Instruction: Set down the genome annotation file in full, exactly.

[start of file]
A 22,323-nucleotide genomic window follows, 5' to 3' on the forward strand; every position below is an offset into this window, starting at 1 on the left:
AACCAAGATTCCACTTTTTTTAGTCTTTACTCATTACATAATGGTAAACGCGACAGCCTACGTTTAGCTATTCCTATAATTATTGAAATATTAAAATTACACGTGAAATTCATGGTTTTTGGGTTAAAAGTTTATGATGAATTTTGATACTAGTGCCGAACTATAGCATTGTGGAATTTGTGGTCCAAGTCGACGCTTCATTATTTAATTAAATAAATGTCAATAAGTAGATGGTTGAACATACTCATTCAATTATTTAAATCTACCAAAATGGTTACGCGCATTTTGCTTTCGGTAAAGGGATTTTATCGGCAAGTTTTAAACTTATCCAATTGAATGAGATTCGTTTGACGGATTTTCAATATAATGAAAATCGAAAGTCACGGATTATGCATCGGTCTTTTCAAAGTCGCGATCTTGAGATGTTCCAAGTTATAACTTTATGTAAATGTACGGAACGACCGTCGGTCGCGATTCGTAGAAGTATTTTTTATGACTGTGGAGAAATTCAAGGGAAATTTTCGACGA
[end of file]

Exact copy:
A 22,323-nucleotide genomic window follows, 5' to 3' on the forward strand; every position below is an offset into this window, starting at 1 on the left:
AACCAAGATTCCACTTTTTTTAGTCTTTACTCATTACATAATGGTAAACGCGACAGCCTACGTTTAGCTATTCCTATAATTATTGAAATATTAAAATTACACGTGAAATTCATGGTTTTTGGGTTAAAAGTTTATGATGAATTTTGATACTAGTGCCGAACTATAGCATTGTGGAATTTGTGGTCCAAGTCGACGCTTCATTATTTAATTAAATAAATGTCAATAAGTAGATGGTTGAACATACTCATTCAATTATTTAAATCTACCAAAATGGTTACGCGCATTTTGCTTTCGGTAAAGGGATTTTATCGGCAAGTTTTAAACTTATCCAATTGAATGAGATTCGTTTGACGGATTTTCAATATAATGAAAATCGAAAGTCACGGATTATGCATCGGTCTTTTCAAAGTCGCGATCTTGAGATGTTCCAAGTTATAACTTTATGTAAATGTACGGAACGACCGTCGGTCGCGATTCGTAGAAGTATTTTTTATGACTGTGGAGAAATTCAAGGGAAATTTTCGACGA